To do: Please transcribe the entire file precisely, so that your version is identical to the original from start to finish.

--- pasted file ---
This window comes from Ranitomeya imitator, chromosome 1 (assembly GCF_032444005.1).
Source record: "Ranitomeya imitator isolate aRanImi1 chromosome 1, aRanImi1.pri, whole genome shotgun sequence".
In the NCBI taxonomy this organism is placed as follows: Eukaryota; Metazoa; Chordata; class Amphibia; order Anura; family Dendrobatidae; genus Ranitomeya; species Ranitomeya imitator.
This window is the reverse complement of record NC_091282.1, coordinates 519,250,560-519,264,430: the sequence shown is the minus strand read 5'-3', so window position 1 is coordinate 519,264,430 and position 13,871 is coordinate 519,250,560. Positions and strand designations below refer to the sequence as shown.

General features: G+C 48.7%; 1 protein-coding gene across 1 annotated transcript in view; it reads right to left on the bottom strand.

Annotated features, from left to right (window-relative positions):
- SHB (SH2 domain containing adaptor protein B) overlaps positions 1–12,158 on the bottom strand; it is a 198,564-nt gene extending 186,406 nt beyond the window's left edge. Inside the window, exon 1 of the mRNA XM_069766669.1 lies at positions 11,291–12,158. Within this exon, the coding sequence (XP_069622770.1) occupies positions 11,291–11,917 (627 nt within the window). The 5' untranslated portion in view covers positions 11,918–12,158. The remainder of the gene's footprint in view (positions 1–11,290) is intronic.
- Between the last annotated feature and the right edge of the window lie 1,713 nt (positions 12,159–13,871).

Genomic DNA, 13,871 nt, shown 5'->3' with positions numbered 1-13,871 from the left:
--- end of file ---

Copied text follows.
This window comes from Ranitomeya imitator, chromosome 1 (assembly GCF_032444005.1).
Source record: "Ranitomeya imitator isolate aRanImi1 chromosome 1, aRanImi1.pri, whole genome shotgun sequence".
In the NCBI taxonomy this organism is placed as follows: Eukaryota; Metazoa; Chordata; class Amphibia; order Anura; family Dendrobatidae; genus Ranitomeya; species Ranitomeya imitator.
This window is the reverse complement of record NC_091282.1, coordinates 519,250,560-519,264,430: the sequence shown is the minus strand read 5'-3', so window position 1 is coordinate 519,264,430 and position 13,871 is coordinate 519,250,560. Positions and strand designations below refer to the sequence as shown.

General features: G+C 48.7%; 1 protein-coding gene across 1 annotated transcript in view; it reads right to left on the bottom strand.

Annotated features, from left to right (window-relative positions):
- SHB (SH2 domain containing adaptor protein B) overlaps positions 1–12,158 on the bottom strand; it is a 198,564-nt gene extending 186,406 nt beyond the window's left edge. Inside the window, exon 1 of the mRNA XM_069766669.1 lies at positions 11,291–12,158. Within this exon, the coding sequence (XP_069622770.1) occupies positions 11,291–11,917 (627 nt within the window). The 5' untranslated portion in view covers positions 11,918–12,158. The remainder of the gene's footprint in view (positions 1–11,290) is intronic.
- Between the last annotated feature and the right edge of the window lie 1,713 nt (positions 12,159–13,871).

Genomic DNA, 13,871 nt, shown 5'->3' with positions numbered 1-13,871 from the left: